PVC Stair Nosing
A range of flexible PVC stair nosings are available to protect vinyl, tile and carpeted tread edges. PVC stair nosings are available in smooth finishes or with a textured, slip-resistant finish for additional grip. Some PVC stair nosings are designed to fully encapsulate the tread’s edge to reduce daily wear and tear. These are available in many different sizes and colours, and are affixed to the stairs with adhesives.
External Stair Nosing
External stair nosings include aluminium profiles with anti-slip carborundum inserts, GRP stair nosings (also known as fibreglass stair nosings), hardwood stair nosings and slip-resistant rubber treads. However, profiles with diamond-textured inlays are the sturdiest and are usually used in high traffic and commercial settings. They are also incredibly slip-resistant and don’t fade when exposed to direct sunlight.
Brass Stair Nosing
Brass stair nosings are beautiful and add elegance to almost any staircase. Brass is naturally durable and unaffected by most corrosive chemicals. However, keep in mind that with the passage of time, brass oxidizes and tarnishes. Hence, you will need to treat the nosings regularly with a special polish to maintain their shine.
Glowing Stair Nosing
These high-tech stair nosings glow in the dark to prevent falls and slips in dim lighting. They consist of an anti-slip insert and a photoluminescent strip attached to an aluminium profile. This strip soaks up artificial and natural light during the day and emits it in dark situations, like in the evenings or during power outages. They are often featured in theatres, cinemas, auditoriums, lecture halls, garages and other shadowy interiors.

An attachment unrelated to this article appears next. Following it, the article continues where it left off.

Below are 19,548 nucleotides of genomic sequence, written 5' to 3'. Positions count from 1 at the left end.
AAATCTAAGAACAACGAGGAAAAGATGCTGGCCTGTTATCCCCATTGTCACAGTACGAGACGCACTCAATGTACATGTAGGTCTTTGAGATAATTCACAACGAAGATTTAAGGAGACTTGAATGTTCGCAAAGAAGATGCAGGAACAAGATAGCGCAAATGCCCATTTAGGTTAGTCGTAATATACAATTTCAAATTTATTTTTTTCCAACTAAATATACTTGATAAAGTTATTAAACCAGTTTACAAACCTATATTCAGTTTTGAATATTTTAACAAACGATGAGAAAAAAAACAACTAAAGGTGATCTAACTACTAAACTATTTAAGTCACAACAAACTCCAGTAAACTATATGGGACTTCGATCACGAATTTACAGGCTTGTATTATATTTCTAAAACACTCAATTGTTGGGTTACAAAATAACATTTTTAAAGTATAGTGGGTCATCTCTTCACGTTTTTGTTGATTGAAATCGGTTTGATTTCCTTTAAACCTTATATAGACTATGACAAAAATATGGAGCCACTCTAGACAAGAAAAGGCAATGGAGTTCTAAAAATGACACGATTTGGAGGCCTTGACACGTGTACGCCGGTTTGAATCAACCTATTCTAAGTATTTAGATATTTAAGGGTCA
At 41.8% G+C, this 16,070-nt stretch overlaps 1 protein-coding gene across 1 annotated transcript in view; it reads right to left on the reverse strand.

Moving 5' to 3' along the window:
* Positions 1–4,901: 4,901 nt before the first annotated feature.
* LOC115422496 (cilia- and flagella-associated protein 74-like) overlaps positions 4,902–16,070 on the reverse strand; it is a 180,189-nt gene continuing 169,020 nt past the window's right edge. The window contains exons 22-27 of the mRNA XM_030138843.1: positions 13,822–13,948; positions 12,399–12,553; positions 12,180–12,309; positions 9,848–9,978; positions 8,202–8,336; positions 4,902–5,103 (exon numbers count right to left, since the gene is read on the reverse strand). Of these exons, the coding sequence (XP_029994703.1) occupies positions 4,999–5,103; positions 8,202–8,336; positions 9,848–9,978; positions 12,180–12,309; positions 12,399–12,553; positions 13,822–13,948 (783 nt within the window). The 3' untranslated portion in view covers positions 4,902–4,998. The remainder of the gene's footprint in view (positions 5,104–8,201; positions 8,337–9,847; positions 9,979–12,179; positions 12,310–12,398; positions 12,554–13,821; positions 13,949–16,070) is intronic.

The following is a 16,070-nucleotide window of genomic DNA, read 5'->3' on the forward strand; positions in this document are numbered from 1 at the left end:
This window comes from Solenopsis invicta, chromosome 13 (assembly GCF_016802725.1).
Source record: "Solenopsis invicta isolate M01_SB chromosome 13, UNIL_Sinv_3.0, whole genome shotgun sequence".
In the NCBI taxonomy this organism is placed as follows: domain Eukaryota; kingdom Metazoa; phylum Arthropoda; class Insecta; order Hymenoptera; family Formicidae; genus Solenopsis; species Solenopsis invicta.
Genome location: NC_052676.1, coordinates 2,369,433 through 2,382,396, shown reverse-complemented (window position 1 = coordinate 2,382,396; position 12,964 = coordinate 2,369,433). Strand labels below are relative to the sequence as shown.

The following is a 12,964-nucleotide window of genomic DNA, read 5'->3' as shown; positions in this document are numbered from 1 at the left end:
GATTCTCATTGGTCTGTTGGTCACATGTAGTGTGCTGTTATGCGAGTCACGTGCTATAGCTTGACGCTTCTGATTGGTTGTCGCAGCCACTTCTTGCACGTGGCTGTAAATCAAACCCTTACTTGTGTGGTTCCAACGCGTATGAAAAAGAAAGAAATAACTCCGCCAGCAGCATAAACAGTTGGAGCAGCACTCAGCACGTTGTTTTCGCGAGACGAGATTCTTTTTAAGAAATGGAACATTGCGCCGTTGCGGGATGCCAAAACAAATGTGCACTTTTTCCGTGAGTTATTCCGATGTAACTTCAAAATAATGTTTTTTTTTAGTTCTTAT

The Cost of Stair Nosing
When plans are being developed for a new building or the restoration of an existing building, there is often a limited budget allocated to flooring accessories like stair nosing. But, in many cases, these details play a huge role in the final appearance of the project. So, you might be wondering: how much does stair nosing cost?
The cost depends heavily on the brand and type of product chosen. On average, however, the following can be estimated in New Zealand:
- 50mm x 30mm x 2.4m = $60.00 – $90.00
- 75mm x 35mm x 2.4m = $90.00 – $120.00
Just like any other purchase, there are a lot of variables to consider when selecting stair nosings. To get a more accurate estimate, you must also think about the following:
The Step Shape
For stair nosing, you must first consider your step’s shape. Is it straight, slanted backwards or rounded? It is also important to think about the thickness of the nosing needed. Having this information on hand will help you narrow down your list of available options.
After choosing your desired profile, it’s the time to decide on your preferred finish. This is the point where price varies significantly. If you have a limited budget, it is better to avoid bronze stair nosing and go for more economical choices like PVC or aluminium. There are cheaper alternatives available but keep in mind that these will usually only last for 2-3 years before needing replacement, whereas high-quality PVC nosings can survive upwards of 10 years.
You can further modify stair nosings by adding colour inserts. Most contractors don’t charge an additional cost this feature. However, speciality inserts like Xtra-Grip Plus and photoluminescent strips may come with upcharges.